'Second Avenue Caper': a heartfelt graphic novel about AIDS in the early ’80s
Joyce Brabner and Mark Zingarelli offer a well-crafted social testament to how far we have come, even as the emotional content has worn off
December 21, 2014 12:00 AM
A self-portrait of Mark Zingarelli.
By Don Simpson
To a generation for whom AIDS is no longer a death sentence and an STD seems little more than a recreational nuisance, a graphic novel about a plague that ravaged the gay community in the ’80s and ’90s and the medical, political, and sexual ignorance that enabled it may come across as a public service announcement from the Dark Ages.
“SECOND AVENUE CAPER: WHEN GOODFELLAS, DIVAS, AND DEALERS PLOTTED AGAINST THE PLAGUE”
By Joyce Brabner and Mark Zingarelli Hill and Wang ($22)
But as the catastrophic loss of much of a generation’s creative artists, intellectuals, and activists, not to mention countless individual stories of tragedy and heroism, risk succumbing to cultural amnesia, “Second Avenue Caper: When Goodfellas, Divas, and Dealers Plotted Against the Plague” arrives a well-crafted social testament to how far we have all come, even as the political charge of its highly emotional content has worn off.
Joyce Brabner is perhaps best known for her authorial collaborations with husband Harvey Pekar (1939-2010), whose long-running comic book series, “American Splendor” (1976-2008) broke ground for self-published autobiography, and whose late-’80s antics on “Late Night With David Letterman” set another kind of standard for futile, self-destructive protest (his rants against NBC parent General Electric irked the host, bringing a successful string of appearances to a premature end).
Together, Mr. Pekar and Ms. Brabner’s “Our Cancer Year” (1994), illustrated by the masterful Frank Stack, set a high watermark in the confessional graphic memoir genre.
The 2003 film adaptation of “American Splendor,” starring Paul Giamatti as Harvey and Hope Davis as Joyce, transformed the couple into working-class intellectual icons. Ms. Brabner’s solo work has dealt with a variety of controversial issues including anti-war activism, flawed American foreign policy, and animal rights.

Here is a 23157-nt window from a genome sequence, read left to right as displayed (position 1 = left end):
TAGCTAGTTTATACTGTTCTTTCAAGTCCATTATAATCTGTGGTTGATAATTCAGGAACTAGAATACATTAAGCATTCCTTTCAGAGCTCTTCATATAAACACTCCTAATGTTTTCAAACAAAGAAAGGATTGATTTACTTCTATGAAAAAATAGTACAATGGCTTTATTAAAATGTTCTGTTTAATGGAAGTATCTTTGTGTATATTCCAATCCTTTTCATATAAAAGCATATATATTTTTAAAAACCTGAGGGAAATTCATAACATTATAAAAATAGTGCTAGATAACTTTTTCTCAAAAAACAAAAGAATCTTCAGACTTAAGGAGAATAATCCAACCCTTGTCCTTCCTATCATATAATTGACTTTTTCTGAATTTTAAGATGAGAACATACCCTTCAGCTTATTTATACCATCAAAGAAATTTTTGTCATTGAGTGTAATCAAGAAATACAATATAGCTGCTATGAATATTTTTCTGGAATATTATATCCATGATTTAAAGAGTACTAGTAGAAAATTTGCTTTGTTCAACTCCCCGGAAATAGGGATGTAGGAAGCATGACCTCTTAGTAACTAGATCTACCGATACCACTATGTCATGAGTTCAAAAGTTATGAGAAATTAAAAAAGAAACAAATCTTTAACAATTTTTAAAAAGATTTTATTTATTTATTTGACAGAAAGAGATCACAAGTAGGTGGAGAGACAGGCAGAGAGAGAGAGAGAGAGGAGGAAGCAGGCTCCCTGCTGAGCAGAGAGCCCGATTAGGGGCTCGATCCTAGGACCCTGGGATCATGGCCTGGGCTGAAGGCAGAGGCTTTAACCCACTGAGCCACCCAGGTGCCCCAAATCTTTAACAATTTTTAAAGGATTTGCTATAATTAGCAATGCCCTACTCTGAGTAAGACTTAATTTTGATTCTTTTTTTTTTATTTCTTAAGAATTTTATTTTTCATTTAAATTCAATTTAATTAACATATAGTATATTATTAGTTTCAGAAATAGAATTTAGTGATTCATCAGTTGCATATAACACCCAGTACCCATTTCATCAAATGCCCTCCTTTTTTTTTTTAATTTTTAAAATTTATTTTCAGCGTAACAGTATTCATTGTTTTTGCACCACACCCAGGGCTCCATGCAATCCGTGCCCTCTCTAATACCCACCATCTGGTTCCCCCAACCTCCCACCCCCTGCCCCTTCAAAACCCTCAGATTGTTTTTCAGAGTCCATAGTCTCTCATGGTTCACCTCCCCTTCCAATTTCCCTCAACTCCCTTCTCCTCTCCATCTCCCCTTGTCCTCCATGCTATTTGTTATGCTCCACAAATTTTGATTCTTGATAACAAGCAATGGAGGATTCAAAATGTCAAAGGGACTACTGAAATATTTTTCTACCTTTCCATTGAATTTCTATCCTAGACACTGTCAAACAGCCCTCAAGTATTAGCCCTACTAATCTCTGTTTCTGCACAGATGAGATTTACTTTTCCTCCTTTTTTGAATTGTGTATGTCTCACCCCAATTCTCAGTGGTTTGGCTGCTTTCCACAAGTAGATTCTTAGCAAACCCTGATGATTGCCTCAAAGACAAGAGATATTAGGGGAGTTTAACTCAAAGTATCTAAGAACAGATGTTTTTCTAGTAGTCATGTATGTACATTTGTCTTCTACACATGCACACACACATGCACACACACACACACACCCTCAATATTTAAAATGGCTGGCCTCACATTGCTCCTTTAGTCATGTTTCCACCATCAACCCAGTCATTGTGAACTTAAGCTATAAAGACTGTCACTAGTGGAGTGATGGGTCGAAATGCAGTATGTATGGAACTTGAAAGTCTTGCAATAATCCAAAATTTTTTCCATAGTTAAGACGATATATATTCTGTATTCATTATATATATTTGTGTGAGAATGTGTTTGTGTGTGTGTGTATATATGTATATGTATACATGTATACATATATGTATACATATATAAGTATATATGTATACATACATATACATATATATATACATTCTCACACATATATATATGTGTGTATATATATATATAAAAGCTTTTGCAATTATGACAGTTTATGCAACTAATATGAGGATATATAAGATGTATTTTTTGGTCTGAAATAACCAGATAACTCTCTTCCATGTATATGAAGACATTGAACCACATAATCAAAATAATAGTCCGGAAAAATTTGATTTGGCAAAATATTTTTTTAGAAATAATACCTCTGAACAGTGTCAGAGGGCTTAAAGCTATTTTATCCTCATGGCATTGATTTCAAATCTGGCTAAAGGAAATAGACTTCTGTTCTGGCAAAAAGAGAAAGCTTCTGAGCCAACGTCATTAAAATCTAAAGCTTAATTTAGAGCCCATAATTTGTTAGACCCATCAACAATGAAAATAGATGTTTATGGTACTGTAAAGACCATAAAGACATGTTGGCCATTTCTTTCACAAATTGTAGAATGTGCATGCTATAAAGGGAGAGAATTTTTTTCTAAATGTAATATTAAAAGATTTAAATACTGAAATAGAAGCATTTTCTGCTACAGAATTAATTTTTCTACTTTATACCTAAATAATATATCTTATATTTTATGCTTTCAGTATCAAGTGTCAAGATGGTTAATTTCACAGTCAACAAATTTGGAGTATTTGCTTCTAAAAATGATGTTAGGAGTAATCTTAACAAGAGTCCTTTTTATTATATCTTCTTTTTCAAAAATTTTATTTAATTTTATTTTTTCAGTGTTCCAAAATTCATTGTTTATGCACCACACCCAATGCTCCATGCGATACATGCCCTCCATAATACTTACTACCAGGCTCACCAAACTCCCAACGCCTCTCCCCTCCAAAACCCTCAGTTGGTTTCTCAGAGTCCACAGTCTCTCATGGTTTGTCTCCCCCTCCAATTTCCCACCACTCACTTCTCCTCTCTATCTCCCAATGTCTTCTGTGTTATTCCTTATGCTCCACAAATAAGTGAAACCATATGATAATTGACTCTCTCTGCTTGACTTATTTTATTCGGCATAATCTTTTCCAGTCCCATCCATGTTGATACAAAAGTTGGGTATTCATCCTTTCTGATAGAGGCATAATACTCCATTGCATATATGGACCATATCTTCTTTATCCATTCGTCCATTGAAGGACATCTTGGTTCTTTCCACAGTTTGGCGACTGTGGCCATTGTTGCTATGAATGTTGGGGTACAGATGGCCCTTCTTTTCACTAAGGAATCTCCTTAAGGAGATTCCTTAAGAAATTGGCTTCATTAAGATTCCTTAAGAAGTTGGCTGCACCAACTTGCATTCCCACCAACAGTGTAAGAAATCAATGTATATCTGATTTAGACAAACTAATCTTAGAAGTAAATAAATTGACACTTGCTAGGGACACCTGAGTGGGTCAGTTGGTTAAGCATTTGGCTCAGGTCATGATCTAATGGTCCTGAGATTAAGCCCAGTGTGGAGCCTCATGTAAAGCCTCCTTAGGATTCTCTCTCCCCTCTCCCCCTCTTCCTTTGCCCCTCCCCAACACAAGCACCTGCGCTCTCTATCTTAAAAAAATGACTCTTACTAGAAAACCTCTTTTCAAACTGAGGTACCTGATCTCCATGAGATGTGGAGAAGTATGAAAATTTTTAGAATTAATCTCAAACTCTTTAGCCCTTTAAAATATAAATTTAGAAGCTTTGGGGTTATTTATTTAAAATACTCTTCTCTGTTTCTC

Here she is teamed with acclaimed Weirdo and New Yorker cartoonist-illustrator Mark Zingarelli, an Irwin resident whose ability to capture subtle facial expression and body language lends immediacy to the authentic period narrative.
Ms. Brabner accesses this now-receding era of rising terror through the recollections of friend and fellow Clevelander Raymond, who contributes to New York’s vibrant gay subculture as scripter of drag revues and is drafted into the fight against AIDS as a registered nurse.
At first completely in the dark about the “gay cancer” taking its toll on friends and lovers, Raymond and his cohorts enhance their Mexican marijuana pipeline into a conduit for Ribavirin, an experimental AIDS drug not sanctioned by the FDA in the U.S. but nonetheless desperately desired by sufferers.
Partnering with a sleazy doctor and his gangster associates, Raymond and company overcome their very real fear of arrest and imprisonment, donning innocuous vacation attire to smuggle the illegal drug into New York City in a modified Winnebago. Even as their methods become more sophisticated, their sketchy understanding of the growing epidemic becomes more complete.
When a study declares Ribavirin to be completely ineffective against AIDS, Raymond suffers a minor nervous breakdown. Ironically, his parallel marijuana business has been more beneficial to those afflicted as an appetite stimulant and pain reliever.
Raymond conveys his story to Ms. Brabner in a coffee shop some years later, from the perspective of creeping middle age, and long after too many friends and lovers have been lost. With the legalization of marijuana trending nationally currently, even the bravado of smuggling contraband seems diminished (still, “Raymond” reportedly became skittish at the last minute over statute-of-limitations concerns, necessitating certain last-minute alterations to the story).
But rather than supplying historical context, this “as told to” framing device simply intrudes on the main narrative, and Ms. Brabner, whom the back-flap bio asserts “is rather more lighthearted” than her neurotic film characterization, comes across as attempting to reposition herself as an amiable Mary Worth of contemporary social causes.
Key confrontational interventions such as Act Up and the Names Project (the so-called “AIDS quilt” so important in commemorating victims and normalizing gay identity in America) are mentioned without elaboration or even a suggested bibliography of further reading.
As an educational tool, these are lost opportunities in an otherwise informative and heartfelt graphic memoir.
Don Simpson, a cartoonist, holds a Ph.D. in art and architectural history from the University of Pittsburgh.
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